On working toward Active Focus: in Infancy and in Adulthood:
At birth, a child’s mind is tabula rasa; he has the potential of awareness — the mechanism of a human consciousness — but no content. Speaking metaphorically, he has a camera with an extremely sensitive, unexposed film (his conscious mind), and an extremely complex computer waiting to be programmed (his subconscious). Both are blank. He knows nothing of the external world. He faces an immense chaos which he must learn to perceive by means of the complex mechanism which he must learn to operate.
If, in any two years of adult life, men could learn as much as an infant leans in his first two years, they would have the capacity of genius. To focus his eyes (which is not an innate, but an acquired skill), to perceive the things around him by integrating his sensations into percepts (which is not an innate, but an acquired skill) to coordinate his muscles for the task of crawling, then standing upright then walking — and, ultimately, to grasp the process of concept-formation and learn to speak — these are some of an infant’s tasks and achievements whose magnitude is not equaled by most men in the rest of their lives.
These achievements are not conscious and volitional in the adult sense of the terms: an infant is not aware, in advance, of the process he has to perform in order to acquire these skills, and the processes are largely automatic. But they are acquired skills, nevertheless, and the enormous effort expended by an infant to acquire them can be easily observed. Observe also the intensity the austere, unsmiling seriousness with which an infant watches the world around him. (If you ever find, in an adult, that degree of seriousness about reality, you will have found a great man.) [Ayn Rand, article “The Comprachicos” in The Objectivist 1970, page 883]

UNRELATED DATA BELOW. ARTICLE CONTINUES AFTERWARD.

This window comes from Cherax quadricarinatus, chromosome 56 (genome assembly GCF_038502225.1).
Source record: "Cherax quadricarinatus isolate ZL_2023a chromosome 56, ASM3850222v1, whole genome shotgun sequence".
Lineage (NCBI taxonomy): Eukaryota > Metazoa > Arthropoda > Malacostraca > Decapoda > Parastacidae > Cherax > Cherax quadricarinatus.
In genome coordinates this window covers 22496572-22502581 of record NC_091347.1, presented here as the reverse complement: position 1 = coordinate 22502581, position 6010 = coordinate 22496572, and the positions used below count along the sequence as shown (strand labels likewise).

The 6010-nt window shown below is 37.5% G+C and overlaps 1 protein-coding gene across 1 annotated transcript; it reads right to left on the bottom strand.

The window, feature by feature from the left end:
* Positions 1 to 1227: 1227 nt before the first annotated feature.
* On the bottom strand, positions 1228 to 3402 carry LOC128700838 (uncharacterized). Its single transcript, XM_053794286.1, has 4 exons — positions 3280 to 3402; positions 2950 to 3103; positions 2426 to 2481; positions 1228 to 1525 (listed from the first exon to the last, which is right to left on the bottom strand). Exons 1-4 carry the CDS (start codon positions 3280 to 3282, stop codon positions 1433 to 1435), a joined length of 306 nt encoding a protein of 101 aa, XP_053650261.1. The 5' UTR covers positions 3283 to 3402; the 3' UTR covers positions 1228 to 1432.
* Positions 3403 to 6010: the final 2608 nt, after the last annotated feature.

In our infancy, all of us had to learn and automatize the skill of integrating into percepts the material provided by our various sense organs. It was a natural, painless process which — as we can infer by observing infants — we were eager to learn. But medical science has recorded cases of children who were born blind and later, in their youth or adulthood, underwent an operation that restored their sight. Such persons are not able to see, i.e., they experience sensations of sight, but cannot perceive objects. For example, they recognize a triangle by touch, but cannot connect it to the sight of a triangle; their sight conveys nothing to them. The ability to see is not innate — it is a skill that has to be acquired. But the material provided by these persons’ other senses is so thoroughly integrated and automatized that they are unable instantly to break it up to add a new element, vision. This integration now requires such a long, difficult process of retraining that few of them choose to undertake it. These few succeed, after a heroically persevering struggle. The rest give up, preferring to stay in their familiar world of touch and sound — to remain sightless for life.
An unusual kind of moral strength and of personal ambition (i.e., of self-esteem) is required to regain one’s sight: a profound love of life, a passionate refusal to remain a cripple, an intense dedication to the task of achieving the best within one’s reach. The reward is commensurate. [ibid, page 919-920]